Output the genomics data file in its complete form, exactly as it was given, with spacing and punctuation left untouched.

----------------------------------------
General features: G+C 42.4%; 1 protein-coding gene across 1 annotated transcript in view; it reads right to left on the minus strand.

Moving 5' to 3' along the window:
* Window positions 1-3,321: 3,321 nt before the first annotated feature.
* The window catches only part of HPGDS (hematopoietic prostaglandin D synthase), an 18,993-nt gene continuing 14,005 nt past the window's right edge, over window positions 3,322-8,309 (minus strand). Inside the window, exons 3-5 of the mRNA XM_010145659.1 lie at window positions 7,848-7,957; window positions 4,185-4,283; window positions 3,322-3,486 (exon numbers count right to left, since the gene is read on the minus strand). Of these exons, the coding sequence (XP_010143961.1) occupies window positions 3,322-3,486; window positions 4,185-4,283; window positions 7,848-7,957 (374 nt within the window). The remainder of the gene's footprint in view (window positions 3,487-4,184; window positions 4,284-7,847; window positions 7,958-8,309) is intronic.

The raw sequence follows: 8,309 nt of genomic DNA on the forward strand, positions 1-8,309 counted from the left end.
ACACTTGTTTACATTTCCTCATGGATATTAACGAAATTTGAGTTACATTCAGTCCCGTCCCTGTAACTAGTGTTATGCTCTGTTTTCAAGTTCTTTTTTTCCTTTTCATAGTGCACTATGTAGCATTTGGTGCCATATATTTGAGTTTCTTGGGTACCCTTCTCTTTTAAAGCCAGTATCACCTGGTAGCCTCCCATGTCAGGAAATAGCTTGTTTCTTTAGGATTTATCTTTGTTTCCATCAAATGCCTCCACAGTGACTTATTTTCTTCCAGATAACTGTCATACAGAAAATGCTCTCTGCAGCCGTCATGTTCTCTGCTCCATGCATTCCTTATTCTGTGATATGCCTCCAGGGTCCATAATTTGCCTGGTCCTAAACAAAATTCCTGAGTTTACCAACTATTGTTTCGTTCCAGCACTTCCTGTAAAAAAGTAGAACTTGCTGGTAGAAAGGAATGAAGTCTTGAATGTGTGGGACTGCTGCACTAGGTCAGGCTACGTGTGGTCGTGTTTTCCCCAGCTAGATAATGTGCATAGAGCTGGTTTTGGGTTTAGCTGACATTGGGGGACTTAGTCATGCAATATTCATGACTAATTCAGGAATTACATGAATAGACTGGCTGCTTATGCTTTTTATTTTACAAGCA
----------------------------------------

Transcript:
General features: G+C 42.4%; 1 protein-coding gene across 1 annotated transcript in view; it reads right to left on the minus strand.

Moving 5' to 3' along the window:
* Window positions 1-3,321: 3,321 nt before the first annotated feature.
* The window catches only part of HPGDS (hematopoietic prostaglandin D synthase), an 18,993-nt gene continuing 14,005 nt past the window's right edge, over window positions 3,322-8,309 (minus strand). Inside the window, exons 3-5 of the mRNA XM_010145659.1 lie at window positions 7,848-7,957; window positions 4,185-4,283; window positions 3,322-3,486 (exon numbers count right to left, since the gene is read on the minus strand). Of these exons, the coding sequence (XP_010143961.1) occupies window positions 3,322-3,486; window positions 4,185-4,283; window positions 7,848-7,957 (374 nt within the window). The remainder of the gene's footprint in view (window positions 3,487-4,184; window positions 4,284-7,847; window positions 7,958-8,309) is intronic.

The raw sequence follows: 8,309 nt of genomic DNA on the forward strand, positions 1-8,309 counted from the left end.
ACACTTGTTTACATTTCCTCATGGATATTAACGAAATTTGAGTTACATTCAGTCCCGTCCCTGTAACTAGTGTTATGCTCTGTTTTCAAGTTCTTTTTTTCCTTTTCATAGTGCACTATGTAGCATTTGGTGCCATATATTTGAGTTTCTTGGGTACCCTTCTCTTTTAAAGCCAGTATCACCTGGTAGCCTCCCATGTCAGGAAATAGCTTGTTTCTTTAGGATTTATCTTTGTTTCCATCAAATGCCTCCACAGTGACTTATTTTCTTCCAGATAACTGTCATACAGAAAATGCTCTCTGCAGCCGTCATGTTCTCTGCTCCATGCATTCCTTATTCTGTGATATGCCTCCAGGGTCCATAATTTGCCTGGTCCTAAACAAAATTCCTGAGTTTACCAACTATTGTTTCGTTCCAGCACTTCCTGTAAAAAAGTAGAACTTGCTGGTAGAAAGGAATGAAGTCTTGAATGTGTGGGACTGCTGCACTAGGTCAGGCTACGTGTGGTCGTGTTTTCCCCAGCTAGATAATGTGCATAGAGCTGGTTTTGGGTTTAGCTGACATTGGGGGACTTAGTCATGCAATATTCATGACTAATTCAGGAATTACATGAATAGACTGGCTGCTTATGCTTTTTATTTTACAAGCA